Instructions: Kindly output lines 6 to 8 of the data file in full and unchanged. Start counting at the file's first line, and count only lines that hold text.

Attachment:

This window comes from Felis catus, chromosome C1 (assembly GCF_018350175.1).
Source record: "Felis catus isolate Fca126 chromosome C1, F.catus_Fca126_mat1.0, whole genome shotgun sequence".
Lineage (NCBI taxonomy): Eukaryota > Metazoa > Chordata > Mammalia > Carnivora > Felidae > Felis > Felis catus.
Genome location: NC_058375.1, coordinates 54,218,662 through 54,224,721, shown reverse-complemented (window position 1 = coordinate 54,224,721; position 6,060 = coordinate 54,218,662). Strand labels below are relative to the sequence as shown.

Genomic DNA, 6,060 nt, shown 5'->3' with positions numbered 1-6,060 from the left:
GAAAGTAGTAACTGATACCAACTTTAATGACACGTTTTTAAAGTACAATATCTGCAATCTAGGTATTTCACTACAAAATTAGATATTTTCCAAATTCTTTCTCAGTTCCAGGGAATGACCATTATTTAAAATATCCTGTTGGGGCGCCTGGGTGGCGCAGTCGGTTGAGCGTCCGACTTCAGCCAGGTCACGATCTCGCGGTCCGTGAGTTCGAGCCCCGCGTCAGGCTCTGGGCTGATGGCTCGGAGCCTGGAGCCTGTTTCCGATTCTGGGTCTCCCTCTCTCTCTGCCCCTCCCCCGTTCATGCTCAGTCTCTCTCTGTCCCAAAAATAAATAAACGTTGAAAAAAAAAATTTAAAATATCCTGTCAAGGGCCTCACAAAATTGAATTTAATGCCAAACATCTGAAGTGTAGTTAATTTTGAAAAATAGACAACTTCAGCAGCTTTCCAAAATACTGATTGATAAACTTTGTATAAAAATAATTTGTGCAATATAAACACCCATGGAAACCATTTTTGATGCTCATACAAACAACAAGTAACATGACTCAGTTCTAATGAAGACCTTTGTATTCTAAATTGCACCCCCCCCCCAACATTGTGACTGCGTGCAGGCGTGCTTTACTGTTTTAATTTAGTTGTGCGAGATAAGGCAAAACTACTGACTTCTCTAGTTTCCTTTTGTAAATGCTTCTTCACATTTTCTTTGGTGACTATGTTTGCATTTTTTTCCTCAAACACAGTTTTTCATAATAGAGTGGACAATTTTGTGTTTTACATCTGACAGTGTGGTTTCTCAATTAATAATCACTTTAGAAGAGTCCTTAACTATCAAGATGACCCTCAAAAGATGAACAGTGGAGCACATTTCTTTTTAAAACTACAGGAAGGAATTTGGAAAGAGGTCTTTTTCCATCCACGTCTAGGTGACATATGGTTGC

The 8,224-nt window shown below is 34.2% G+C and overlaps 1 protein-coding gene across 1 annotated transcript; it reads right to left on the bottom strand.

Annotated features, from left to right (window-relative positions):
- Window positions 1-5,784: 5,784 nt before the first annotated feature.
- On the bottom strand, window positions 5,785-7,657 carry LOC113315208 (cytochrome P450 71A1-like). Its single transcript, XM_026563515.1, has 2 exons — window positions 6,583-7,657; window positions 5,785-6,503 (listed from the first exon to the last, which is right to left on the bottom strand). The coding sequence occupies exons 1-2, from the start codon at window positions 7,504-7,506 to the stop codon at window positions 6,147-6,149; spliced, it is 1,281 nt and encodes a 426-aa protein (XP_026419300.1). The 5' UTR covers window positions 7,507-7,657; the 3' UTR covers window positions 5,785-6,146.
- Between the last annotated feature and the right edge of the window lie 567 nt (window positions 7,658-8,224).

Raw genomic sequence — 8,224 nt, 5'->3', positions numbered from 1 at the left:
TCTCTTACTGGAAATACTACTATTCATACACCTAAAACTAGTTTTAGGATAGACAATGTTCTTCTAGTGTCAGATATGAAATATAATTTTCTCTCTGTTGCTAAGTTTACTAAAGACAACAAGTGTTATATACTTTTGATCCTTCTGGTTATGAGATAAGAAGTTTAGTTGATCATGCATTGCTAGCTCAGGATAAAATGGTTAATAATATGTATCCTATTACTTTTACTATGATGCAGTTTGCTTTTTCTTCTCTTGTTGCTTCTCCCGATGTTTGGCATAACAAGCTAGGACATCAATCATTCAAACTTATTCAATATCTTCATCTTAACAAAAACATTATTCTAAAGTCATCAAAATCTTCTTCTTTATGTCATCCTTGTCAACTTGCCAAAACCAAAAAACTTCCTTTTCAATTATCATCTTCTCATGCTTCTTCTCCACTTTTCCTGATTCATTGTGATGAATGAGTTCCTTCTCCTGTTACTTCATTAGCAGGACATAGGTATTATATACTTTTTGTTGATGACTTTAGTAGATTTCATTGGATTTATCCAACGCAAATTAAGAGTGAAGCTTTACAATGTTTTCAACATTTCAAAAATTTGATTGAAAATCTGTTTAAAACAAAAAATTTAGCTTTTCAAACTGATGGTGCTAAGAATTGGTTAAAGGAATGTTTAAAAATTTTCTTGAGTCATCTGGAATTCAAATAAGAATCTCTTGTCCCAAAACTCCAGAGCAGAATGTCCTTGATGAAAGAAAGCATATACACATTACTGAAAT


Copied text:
GAAAGTAGTAACTGATACCAACTTTAATGACACGTTTTTAAAGTACAATATCTGCAATCTAGGTATTTCACTACAAAATTAGATATTTTCCAAATTCTTTCTCAGTTCCAGGGAATGACCATTATTTAAAATATCCTGTTGGGGCGCCTGGGTGGCGCAGTCGGTTGAGCGTCCGACTTCAGCCAGGTCACGATCTCGCGGTCCGTGAGTTCGAGCCCCGCGTCAGGCTCTGGGCTGATGGCTCGGAGCCTGGAGCCTGTTTCCGATTCTGGGTCTCCCTCTCTCTCTGCCCCTCCCCCGTTCATGCTCAGTCTCTCTCTGTCCCAAAAATAAATAAACGTTGAAAAAAAAAATTTAAAATATCCTGTCAAGGGCCTCACAAAATTGAATTTAATGCCAAACATCTGAAGTGTAGTTAATTTTGAAAAATAGACAACTTCAGCAGCTTTCCAAAATACTGATTGATAAACTTTGTATAAAAATAATTTGTGCAATATAAACACCCATGGAAACCATTTTTGATGCTCATACAAACAACAAGTAACATGACTCAGTTCTAATGAAGACCTTTGTATTCTAAATTGCACCCCCCCCCCAACATTGTGACTGCGTGCAGGCGTGCTTTACTGTTTTAATTTAGTTGTGCGAGATAAGGCAAAACTACTGACTTCTCTAGTTTCCTTTTGTAAATGCTTCTTCACATTTTCTTTGGTGACTATGTTTGCATTTTTTTCCTCAAACACAGTTTTTCATAATAGAGTGGACAATTTTGTGTTTTACATCTGACAGTGTGGTTTCTCAATTAATAATCACTTTAGAAGAGTCCTTAACTATCAAGATGACCCTCAAAAGATGAACAGTGGAGCACATTTCTTTTTAAAACTACAGGAAGGAATTTGGAAAGAGGTCTTTTTCCATCCACGTCTAGGTGACATATGGTTGC

The 8,224-nt window shown below is 34.2% G+C and overlaps 1 protein-coding gene across 1 annotated transcript; it reads right to left on the bottom strand.

Annotated features, from left to right (window-relative positions):